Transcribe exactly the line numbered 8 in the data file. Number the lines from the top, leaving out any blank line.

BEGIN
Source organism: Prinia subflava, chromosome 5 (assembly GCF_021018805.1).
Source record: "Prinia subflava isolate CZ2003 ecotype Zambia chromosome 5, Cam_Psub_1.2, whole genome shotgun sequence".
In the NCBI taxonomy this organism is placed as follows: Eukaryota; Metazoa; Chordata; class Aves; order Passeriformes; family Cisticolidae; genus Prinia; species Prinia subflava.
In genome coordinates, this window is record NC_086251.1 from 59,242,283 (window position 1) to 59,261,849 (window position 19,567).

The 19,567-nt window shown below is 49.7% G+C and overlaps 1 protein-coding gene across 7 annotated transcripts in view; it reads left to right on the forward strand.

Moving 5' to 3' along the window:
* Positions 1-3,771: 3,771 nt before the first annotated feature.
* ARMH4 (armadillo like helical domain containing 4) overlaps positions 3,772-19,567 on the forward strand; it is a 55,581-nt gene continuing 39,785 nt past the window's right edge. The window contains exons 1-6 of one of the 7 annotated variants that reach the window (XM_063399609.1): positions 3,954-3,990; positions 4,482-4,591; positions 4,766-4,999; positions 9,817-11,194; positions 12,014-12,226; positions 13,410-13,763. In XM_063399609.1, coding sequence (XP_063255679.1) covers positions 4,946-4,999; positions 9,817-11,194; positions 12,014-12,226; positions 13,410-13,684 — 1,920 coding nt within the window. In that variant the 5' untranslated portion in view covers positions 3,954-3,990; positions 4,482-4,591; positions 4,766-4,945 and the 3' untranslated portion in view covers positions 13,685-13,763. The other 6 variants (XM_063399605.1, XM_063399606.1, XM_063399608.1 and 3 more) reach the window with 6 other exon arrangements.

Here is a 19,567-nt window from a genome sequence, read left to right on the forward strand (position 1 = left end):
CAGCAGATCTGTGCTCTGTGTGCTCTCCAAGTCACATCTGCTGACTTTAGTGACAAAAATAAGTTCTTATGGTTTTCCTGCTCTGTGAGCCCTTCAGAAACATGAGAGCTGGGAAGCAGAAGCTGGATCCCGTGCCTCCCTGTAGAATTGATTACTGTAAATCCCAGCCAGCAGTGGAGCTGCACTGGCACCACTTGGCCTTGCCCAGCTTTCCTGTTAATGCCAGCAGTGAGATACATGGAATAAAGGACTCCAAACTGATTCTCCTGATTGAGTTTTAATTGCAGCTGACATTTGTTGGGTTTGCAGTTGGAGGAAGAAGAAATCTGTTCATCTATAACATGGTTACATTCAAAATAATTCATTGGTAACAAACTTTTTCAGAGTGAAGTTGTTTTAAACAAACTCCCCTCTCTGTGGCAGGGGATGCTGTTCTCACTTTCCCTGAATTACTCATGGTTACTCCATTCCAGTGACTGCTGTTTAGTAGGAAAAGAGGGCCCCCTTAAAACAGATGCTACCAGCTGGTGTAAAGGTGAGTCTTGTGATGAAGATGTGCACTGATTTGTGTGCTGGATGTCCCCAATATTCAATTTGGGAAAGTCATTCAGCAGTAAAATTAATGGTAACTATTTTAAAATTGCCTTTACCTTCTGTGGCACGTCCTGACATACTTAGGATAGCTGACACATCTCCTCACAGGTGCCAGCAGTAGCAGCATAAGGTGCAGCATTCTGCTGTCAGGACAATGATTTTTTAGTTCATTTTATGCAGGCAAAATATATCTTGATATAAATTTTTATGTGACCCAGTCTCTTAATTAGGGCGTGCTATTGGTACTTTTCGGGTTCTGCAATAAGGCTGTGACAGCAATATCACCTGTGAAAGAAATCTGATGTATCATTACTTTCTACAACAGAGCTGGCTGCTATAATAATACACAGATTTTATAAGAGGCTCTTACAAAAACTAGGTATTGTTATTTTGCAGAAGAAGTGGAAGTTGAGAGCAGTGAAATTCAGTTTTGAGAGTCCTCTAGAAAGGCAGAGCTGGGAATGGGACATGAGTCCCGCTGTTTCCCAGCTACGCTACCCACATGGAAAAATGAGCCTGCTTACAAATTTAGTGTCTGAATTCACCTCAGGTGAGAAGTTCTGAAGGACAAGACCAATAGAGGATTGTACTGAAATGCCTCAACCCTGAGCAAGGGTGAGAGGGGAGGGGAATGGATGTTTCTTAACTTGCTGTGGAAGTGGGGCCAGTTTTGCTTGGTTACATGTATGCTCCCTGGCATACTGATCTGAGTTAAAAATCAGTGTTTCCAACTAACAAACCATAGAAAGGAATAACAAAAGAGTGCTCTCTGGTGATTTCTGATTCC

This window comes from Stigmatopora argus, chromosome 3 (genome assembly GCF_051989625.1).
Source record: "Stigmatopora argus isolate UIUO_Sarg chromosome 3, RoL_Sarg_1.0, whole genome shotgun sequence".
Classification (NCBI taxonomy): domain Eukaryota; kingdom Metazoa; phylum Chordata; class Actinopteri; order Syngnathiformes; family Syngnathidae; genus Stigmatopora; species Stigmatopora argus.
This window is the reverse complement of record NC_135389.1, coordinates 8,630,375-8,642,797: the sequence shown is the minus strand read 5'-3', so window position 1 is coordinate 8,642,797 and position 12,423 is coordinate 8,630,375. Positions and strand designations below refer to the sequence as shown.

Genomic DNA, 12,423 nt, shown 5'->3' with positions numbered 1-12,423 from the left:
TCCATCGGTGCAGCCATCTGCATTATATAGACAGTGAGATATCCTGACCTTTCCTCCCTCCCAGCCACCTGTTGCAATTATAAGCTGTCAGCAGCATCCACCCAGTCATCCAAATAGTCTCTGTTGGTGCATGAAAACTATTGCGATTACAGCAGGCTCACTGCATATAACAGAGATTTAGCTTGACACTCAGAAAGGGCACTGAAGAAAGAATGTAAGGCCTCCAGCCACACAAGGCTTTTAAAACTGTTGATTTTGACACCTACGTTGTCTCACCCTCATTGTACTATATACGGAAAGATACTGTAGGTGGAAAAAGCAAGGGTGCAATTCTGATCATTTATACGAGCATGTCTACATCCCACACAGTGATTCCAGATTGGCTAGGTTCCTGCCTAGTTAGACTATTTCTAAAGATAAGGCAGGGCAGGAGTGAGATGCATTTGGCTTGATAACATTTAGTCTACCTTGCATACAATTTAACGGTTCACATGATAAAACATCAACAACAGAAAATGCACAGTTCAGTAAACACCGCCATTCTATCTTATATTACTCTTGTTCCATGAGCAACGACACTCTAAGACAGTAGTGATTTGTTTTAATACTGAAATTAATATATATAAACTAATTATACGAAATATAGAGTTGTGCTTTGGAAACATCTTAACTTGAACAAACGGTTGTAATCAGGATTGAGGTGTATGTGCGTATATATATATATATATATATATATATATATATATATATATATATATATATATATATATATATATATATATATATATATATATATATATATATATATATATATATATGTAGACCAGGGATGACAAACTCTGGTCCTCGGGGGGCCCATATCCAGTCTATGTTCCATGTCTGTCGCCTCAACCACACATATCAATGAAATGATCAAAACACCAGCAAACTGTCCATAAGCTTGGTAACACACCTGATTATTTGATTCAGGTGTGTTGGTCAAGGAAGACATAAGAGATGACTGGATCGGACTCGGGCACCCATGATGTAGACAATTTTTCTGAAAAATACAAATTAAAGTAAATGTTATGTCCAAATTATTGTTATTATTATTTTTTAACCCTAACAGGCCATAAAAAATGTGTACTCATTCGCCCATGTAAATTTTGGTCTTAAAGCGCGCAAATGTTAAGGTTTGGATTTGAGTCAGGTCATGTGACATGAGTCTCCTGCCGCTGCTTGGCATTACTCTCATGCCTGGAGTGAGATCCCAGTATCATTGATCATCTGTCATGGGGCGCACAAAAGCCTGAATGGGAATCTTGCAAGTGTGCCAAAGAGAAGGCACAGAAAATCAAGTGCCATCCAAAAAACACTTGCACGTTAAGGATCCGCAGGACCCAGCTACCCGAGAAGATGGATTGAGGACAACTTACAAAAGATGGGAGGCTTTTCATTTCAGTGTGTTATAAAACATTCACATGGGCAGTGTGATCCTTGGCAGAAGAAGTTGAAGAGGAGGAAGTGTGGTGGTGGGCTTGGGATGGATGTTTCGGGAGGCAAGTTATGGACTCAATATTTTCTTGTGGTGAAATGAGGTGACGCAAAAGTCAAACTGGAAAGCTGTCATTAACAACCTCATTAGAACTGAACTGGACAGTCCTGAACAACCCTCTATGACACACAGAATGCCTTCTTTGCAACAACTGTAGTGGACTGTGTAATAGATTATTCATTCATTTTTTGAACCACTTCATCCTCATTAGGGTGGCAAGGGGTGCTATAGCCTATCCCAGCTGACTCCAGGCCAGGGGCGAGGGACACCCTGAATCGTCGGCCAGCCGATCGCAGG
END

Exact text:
* ARMH4 (armadillo like helical domain containing 4) overlaps positions 3,772-19,567 on the forward strand; it is a 55,581-nt gene continuing 39,785 nt past the window's right edge. The window contains exons 1-6 of one of the 7 annotated variants that reach the window (XM_063399609.1): positions 3,954-3,990; positions 4,482-4,591; positions 4,766-4,999; positions 9,817-11,194; positions 12,014-12,226; positions 13,410-13,763. In XM_063399609.1, coding sequence (XP_063255679.1) covers positions 4,946-4,999; positions 9,817-11,194; positions 12,014-12,226; positions 13,410-13,684 — 1,920 coding nt within the window. In that variant the 5' untranslated portion in view covers positions 3,954-3,990; positions 4,482-4,591; positions 4,766-4,945 and the 3' untranslated portion in view covers positions 13,685-13,763. The other 6 variants (XM_063399605.1, XM_063399606.1, XM_063399608.1 and 3 more) reach the window with 6 other exon arrangements.